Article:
Ex-CAG Vinod Rai says will remain in public life sans politics
Having created a flutter in political space -- first with his audit reports and now with a tell-all book, former CAG Vinod Rai says he does not want to enter electoral politics but would remain in "public space".
New Delhi: Having created a flutter in political space -- first with his audit reports and now with a tell-all book, former CAG Vinod Rai says he does not want to enter electoral politics but would remain in "public space".
Rai, who served as the country's apex auditor from 2008-13, also said he would decide on penning a second book or a sequel only after seeing response to his just-released 'Not Just An Accountant'.
Emphasising that he never expected to be a hero or a villain, either with the book or with audit reports, the former Comptroller and Auditor General said that nobody is "a hero in the eyes of everybody" except for in films.
In an interview to PTI, Rai asserted that he never had political leanings and he does not see himself as cut out to be in the hurly burly of politics.
"Everybody has his own, you know, core competence if I can say. Mine, certainly, is not electoral politics... To the best of my capability, feeling, I don't think I will enter politics," Rai said.
When asked about his next action plan of action, Rai said that he expects to take a decision in a month's time.
"I want to remain in public space. I have got 40 years of experience. So if anybody requires my guidance, I would only be happy to provide but that space and that guidance I don't see for myself in the political arena," he said.
Further, Rai said that he would not set up an NGO or join any NGO. "I will remain by myself and if anybody in any capacity wants me to do something, I am fine," he added.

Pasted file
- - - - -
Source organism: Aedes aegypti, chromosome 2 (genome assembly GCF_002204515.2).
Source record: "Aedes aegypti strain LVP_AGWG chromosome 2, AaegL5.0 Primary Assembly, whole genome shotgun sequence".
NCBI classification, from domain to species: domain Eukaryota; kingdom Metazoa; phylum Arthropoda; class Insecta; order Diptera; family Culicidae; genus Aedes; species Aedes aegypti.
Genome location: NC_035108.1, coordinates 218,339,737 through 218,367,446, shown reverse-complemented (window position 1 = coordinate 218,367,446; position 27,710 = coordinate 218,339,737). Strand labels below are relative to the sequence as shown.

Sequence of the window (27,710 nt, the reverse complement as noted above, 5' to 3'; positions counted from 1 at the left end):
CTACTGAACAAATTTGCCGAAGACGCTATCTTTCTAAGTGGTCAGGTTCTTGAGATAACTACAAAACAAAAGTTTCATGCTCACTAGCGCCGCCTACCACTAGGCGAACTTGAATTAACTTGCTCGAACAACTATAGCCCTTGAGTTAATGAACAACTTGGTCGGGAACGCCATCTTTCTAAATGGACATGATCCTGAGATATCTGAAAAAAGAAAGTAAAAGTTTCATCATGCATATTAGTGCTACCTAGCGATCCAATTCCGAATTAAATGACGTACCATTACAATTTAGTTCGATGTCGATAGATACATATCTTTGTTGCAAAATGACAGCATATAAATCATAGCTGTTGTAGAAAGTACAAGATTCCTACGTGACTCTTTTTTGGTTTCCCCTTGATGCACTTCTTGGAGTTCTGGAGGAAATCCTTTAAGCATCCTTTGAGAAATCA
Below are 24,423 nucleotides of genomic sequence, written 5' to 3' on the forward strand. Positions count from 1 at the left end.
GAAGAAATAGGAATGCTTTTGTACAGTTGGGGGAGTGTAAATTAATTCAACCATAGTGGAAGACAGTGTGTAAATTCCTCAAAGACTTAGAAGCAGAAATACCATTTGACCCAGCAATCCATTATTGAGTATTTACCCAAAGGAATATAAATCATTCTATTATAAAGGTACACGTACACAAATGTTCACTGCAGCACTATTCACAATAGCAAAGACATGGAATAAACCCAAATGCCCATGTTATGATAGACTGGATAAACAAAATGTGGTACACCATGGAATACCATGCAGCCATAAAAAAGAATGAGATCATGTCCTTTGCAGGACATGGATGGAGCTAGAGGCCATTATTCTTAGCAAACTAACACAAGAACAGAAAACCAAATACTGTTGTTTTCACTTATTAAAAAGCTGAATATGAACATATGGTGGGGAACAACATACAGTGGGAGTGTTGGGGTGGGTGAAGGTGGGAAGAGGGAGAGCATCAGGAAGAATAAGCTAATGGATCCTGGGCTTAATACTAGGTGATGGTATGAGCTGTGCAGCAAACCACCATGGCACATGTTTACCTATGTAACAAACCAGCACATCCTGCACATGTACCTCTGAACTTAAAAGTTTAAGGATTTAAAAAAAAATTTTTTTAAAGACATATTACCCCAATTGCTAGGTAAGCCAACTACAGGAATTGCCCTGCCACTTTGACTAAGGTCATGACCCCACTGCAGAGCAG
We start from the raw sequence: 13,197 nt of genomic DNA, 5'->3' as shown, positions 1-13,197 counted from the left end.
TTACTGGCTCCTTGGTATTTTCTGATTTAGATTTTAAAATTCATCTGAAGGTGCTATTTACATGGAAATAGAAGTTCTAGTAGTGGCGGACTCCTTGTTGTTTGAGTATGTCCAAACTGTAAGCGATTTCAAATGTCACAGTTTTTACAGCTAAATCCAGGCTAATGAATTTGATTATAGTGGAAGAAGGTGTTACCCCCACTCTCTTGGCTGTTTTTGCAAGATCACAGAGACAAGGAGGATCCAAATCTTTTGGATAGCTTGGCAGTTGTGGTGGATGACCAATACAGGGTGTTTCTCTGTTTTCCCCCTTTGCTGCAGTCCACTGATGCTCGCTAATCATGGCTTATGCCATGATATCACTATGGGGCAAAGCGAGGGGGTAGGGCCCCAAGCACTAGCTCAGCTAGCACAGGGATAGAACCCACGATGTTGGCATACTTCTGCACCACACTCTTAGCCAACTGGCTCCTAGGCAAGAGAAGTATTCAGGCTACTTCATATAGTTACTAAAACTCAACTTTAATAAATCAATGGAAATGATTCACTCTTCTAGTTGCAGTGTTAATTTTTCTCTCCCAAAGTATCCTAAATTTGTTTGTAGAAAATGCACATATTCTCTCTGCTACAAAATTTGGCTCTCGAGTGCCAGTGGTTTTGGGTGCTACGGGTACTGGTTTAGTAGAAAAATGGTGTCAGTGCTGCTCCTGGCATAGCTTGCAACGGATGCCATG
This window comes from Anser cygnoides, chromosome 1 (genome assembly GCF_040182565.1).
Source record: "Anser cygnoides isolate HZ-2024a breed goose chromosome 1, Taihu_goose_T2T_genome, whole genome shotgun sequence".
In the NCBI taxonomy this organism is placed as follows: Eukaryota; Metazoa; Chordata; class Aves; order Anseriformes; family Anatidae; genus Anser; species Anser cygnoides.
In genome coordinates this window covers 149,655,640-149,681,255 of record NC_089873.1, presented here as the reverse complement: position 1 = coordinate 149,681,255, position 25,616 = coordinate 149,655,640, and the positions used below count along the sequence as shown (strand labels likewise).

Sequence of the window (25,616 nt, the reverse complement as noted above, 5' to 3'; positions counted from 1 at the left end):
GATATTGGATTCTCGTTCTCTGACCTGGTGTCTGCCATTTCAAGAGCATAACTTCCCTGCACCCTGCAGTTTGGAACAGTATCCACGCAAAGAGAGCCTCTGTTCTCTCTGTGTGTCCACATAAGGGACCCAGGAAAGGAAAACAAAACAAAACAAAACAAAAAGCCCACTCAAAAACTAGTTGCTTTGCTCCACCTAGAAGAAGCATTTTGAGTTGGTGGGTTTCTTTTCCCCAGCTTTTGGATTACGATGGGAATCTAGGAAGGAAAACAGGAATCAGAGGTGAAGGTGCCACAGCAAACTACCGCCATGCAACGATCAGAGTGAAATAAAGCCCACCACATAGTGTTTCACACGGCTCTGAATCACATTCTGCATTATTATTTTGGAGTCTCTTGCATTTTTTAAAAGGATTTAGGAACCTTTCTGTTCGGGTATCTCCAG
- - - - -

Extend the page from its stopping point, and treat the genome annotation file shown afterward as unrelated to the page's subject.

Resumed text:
Rai's book, which touches upon his tenure as CAG as well as the role of former Prime Minister Manmohan Singh, has sparked off a political firestorm especially about the actions taken during the previous UPA regime.
According to him, there was no intention of writing the book when he retired in May last year but made the decision after seeing the "very incorrect" picture painted about CAG in the public.
Acknowledging that he did expect virulent reactions to his book, Rai said, "I was also conscious of the fact that whoever speaks up, they speak through coloured glasses.
"So I wasn't worried about that. They have attacked me in the past and they would continue to do it," he added.
Elaborating on his decision to pen down his thoughts, Rai said he said the objective was to examine government functioning from the point of view of transparency.
"I noticed that within the country, the innuendos and statements of very senior personalities on the institution of CAG was not dying down and a very incorrect picture was being given. When this picture was given, lots of my colleagues and good friends, then suggested to me that on some of these issues I need to put the record straight.
"... Hence, I felt that I must write in very simple language about some of the major issues which have caught the public imagination and put it out in public domain for the younger generation," Rai said.